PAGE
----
In January, President Obama told the story of Jackie Bray, who found employment after participating in a job training program at a local community college.
The president urged Congress to "cut through the maze of confusing training programs" so workers have "one program" for all the help they need and help provide two million workers with skills that can lead to good paying jobs.
The president's challenge is one we have embraced. The House Education and the Workforce Committee will tomorrow consider legislation that lays the foundation for a new workforce training system and helps millions of workers receive the training that leads to success in the workplace.
The need for reform has never been more urgent. Washington currently administers roughly 47 programs across nine federal agencies. Each year taxpayers pour billions of dollars into workforce development and employment services programs, yet only a handful have been evaluated to determine whether they actually help workers.
During 2011, the committee held numerous hearings to examine the current workforce development system. Employers described job opportunities that go unfilled as they struggle to hire a skilled workforce.
Individuals expressed disappointment with programs that fail to match the demand of local businesses. And state and local leaders outlined federal policies that undermine their ability to create a dynamic network of employment support for workers.
Nearly 13 million Americans are searching for work, yet 3.7 million jobs remain open and unfilled. Nurses, software developers, and truck drivers are all in high demand yet employers can’t find enough skilled labor.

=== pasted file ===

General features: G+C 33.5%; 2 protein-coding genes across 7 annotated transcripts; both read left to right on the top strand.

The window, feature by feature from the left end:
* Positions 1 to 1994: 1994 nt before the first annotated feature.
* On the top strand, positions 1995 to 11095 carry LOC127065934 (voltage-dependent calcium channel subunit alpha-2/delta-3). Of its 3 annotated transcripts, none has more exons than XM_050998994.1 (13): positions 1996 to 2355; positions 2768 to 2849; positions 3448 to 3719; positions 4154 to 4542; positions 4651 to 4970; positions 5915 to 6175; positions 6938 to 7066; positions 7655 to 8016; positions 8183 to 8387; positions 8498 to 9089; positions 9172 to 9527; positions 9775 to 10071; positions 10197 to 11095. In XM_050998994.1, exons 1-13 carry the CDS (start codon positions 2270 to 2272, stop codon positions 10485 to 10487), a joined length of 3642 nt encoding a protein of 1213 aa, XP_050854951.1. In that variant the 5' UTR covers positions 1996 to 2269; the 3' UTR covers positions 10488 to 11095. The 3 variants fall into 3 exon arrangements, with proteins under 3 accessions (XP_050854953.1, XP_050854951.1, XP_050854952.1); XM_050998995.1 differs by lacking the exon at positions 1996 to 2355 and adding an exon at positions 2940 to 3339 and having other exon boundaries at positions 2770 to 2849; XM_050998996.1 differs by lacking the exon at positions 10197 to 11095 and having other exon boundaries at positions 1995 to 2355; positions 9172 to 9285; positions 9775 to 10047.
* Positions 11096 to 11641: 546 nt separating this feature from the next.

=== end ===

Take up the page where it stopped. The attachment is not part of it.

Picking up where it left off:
Imagine participating in a government program that doesn’t prepare you for employment in your local community and you will understand the frustration countless workers face.
With unemployment above 8 percent for more than three years and the national debt approaching $16 trillion, we cannot ignore a broken system any longer. The time for studying the problem is over.
We are determined to change the status quo and turn the president's words into action. Through a series of commonsense improvements, the Workforce Investment Improvement Act of 2012 (H.R. 4297) will put us on the path toward more effective and efficient employment assistance.
First, the Workforce Investment Improvement Act of 2012 eliminates dozens of ineffective and programs and creates one, flexible Workforce Investment Fund.
Instead of navigating a "confusing maze" of programs, state and local leaders will have a single source of federal support to deliver to workers the skills and education they need.
Second, H.R. 4297 strengthens the role of employers in workforce development decisions. Today, workforce investment boards are mired in bureaucracy.
Nineteen federal mandates dictate who can serve on each board. Our legislation repeals these mandates, reserves two-thirds of each board's seats for employers, and allows state and local leaders to fill the remaining seats.
Finally, the legislation provides greater accountability and transparency over the use of taxpayer dollars. The bill requires common performance measures that will allow the public to judge the success of programs without burying local leaders under a mountain of paperwork.
The Department of Labor will have to conduct an independent audit of each program at least once every five years. Taxpayers will finally learn whether their hard earned dollars are getting positive results.
There are many more people like Jackie Bray out there looking to get back to work. The Workforce Investment Improvement Act of 2012 embodies principles of reform the president says he believes in.
We hope he will join us. While speeches can rally a crowd, they won't put one American back to work. Joining Republican efforts to fix the broken job training system will.
Reps. Virginia Foxx (R-NC), Howard “Buck” McKeon (R-CA), and Joe Heck (R-NV) are members of the House Education and the Workforce Committee and original sponsors of the Workforce Investment Improvement Act of 2012.